August 11, 2007

Kingston SDT this weekend

"This one." Amanda Milliken and Bart at the shed. Photo by Denise Wall: used with permission.

The 20th annual Kingston Sheep Dog Trials continue this weekend at Grass Creek Park in [where else] Kingston, Ontario. The woman behind the trials is Amanda Milliken, in the photo above at Meeker, Colorado with her 2005 National Champion Bart. Amanda is one of the finest sheepdog handlers in North America and a tireless advocate for the working border collie.

The judge at Kingston this year is Frank Cashen of Ireland, who won the International in 1997 with his Jan.

Kingston is made up of two Open trials, each taking two days to run. Open dogs will be finishing up on Saturday, and on Sunday the top 20 dogs will run in a Double Lift Championship: the ultimate trials challenge for a working border collie. Pro-Novice dogs will run on Monday.

In a double lift the dog is first sent for one packet of ten sheep, preferably out of sight of the dog, at a distance of 800 yards. The dog fetches these sheep part way to the handler, and must then leave the first packet and gather a second packet of ten sheep, also 800 yards from the handler's post.

The dog then brings all 20 sheep straight towards the handler, takes the sheep round the handler's post in a tight turn, and drives the sheep away in a straight line towards the drive panels. Once through that first set of panels the sheep are driven across the course to the cross drive panels and back towards the handler. This triangular course totals 600 yards.

Near the handler's post the dog brings the sheep into a circle 40 yards in diameter, sometimes marked with chalk, sometimes sawdust: the shedding ring. At this point the handler may leave the post, and usually does so quickly, since there is a 30-minute time limit for each run and what comes next is especially unpredictable. Five of the twenty sheep are marked with colored collars. Inside the shedding ring, "[t]he sheep will be passed between the handler and his/her dog and the dog brought in to stop and hold the marked sheep."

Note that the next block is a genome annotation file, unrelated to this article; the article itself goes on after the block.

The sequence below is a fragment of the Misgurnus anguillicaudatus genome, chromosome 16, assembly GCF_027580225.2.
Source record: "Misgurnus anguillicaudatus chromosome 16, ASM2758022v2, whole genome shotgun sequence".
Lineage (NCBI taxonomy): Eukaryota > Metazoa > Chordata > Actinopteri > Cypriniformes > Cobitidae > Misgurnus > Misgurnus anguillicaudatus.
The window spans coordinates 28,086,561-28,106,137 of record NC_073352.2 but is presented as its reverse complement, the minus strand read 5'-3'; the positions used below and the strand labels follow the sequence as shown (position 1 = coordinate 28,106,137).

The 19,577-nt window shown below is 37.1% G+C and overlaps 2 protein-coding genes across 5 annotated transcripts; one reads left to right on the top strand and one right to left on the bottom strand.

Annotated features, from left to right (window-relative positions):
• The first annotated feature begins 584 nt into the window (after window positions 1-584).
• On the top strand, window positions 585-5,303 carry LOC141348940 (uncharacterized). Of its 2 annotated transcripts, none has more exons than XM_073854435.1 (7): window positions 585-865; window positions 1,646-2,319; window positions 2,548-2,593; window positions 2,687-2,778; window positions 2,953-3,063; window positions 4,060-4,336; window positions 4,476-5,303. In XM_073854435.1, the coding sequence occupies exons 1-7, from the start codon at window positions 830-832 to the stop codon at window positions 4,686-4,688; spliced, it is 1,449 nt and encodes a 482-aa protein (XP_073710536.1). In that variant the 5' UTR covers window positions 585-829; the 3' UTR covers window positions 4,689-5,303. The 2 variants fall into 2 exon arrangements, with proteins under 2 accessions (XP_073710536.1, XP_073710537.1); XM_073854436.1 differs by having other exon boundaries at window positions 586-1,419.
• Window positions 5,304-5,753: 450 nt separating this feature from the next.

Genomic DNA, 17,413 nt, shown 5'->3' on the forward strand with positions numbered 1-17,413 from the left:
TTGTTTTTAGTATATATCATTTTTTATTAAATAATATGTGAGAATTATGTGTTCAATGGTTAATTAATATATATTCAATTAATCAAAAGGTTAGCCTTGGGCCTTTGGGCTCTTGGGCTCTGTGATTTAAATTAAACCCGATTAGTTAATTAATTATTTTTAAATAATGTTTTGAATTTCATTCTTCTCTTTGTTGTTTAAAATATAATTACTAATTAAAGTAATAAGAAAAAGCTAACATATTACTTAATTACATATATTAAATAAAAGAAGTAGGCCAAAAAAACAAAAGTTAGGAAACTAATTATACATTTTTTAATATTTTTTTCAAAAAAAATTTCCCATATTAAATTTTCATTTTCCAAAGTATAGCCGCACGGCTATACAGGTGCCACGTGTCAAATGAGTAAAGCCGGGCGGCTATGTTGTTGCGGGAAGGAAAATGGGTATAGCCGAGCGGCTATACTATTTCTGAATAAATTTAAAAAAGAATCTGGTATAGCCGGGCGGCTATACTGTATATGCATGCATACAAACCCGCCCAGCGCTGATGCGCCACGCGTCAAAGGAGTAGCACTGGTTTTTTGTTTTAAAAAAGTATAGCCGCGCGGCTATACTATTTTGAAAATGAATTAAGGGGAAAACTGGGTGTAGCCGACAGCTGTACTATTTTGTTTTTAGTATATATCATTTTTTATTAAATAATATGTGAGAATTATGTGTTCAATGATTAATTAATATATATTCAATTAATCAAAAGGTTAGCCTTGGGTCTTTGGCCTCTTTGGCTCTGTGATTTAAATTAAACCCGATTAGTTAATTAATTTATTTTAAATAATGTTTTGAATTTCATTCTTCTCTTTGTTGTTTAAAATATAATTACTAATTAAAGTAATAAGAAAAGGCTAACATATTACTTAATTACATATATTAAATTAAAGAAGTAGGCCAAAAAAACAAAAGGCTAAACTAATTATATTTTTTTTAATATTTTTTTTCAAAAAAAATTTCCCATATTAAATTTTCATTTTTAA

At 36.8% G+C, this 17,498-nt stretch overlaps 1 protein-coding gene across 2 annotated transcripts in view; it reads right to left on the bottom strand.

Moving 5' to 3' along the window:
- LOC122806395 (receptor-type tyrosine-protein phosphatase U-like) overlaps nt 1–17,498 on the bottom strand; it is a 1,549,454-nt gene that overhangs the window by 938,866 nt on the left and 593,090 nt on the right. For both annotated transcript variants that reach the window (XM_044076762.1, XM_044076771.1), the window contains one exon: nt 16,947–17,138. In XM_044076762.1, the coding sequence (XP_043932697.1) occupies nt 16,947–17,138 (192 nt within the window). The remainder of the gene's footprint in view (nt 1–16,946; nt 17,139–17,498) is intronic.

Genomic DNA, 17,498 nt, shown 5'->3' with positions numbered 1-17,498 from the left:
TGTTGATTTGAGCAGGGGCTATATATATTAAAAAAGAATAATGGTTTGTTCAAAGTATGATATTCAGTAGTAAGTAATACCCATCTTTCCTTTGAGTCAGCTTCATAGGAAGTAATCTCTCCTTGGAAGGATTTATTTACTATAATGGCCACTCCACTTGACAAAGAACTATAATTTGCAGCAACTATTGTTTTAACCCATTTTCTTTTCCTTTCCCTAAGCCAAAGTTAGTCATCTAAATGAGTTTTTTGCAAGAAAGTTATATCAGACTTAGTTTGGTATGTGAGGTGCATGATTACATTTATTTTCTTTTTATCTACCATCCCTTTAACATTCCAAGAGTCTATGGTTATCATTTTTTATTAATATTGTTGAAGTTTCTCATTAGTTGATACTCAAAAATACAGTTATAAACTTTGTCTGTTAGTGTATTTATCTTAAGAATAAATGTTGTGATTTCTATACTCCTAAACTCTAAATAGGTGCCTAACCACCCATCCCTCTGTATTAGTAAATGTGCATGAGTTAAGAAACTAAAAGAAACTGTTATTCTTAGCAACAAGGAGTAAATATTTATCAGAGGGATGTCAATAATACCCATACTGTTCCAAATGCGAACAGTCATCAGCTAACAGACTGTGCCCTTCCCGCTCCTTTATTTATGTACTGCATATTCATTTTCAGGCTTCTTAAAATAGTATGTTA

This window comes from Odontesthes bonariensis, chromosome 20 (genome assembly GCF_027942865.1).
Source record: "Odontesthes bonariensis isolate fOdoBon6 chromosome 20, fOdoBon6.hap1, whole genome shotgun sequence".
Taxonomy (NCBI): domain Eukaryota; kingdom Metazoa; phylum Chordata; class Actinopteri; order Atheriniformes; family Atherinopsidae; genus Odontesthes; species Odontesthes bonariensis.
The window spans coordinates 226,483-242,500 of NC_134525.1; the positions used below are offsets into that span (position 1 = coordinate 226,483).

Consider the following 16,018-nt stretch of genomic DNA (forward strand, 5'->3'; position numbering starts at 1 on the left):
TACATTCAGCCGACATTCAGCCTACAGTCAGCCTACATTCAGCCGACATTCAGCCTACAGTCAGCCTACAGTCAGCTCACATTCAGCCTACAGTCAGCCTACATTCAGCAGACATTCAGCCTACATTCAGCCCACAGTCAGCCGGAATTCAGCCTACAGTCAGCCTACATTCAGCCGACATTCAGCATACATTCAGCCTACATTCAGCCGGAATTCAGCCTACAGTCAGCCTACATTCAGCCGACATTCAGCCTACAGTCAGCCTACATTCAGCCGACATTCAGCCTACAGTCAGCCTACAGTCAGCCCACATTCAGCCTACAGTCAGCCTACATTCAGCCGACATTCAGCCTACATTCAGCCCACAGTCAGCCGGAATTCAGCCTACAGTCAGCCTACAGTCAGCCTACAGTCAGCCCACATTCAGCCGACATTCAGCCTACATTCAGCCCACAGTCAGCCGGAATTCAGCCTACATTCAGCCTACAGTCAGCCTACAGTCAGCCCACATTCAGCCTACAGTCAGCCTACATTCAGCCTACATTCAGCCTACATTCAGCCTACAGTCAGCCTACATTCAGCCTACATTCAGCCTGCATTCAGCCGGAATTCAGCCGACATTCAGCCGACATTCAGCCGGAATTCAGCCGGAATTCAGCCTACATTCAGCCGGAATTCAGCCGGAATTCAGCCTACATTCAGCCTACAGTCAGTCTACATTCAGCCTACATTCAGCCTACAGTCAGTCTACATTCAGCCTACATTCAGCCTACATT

How simple in theory, and how challenging in practice. If the dog manages to come through at precisely the right time, time after time, and hold the five marked sheep in the shedding ring as the 15 unmarked ones drift, trot or bolt away individually or in groups, then the next element is the pen. It's 9 by 8 feet, with a six-foot rope attached to the gate, and the handler must open the gate and hang onto the rope until the dog has put the five marked sheep in the pen, or until the judge calls time --- whichever happens first.

I've run a dog just once on an international course. The shed was a fluke and we timed out running to the pen, but as long as I live I'll remember what those half-mile gathers looked like from the granite outcropping that served as the handler's post, and how I felt afterwards, standing next to my bright-eyed little dog as she cooled down in the water trough. Good girl, Bracken.

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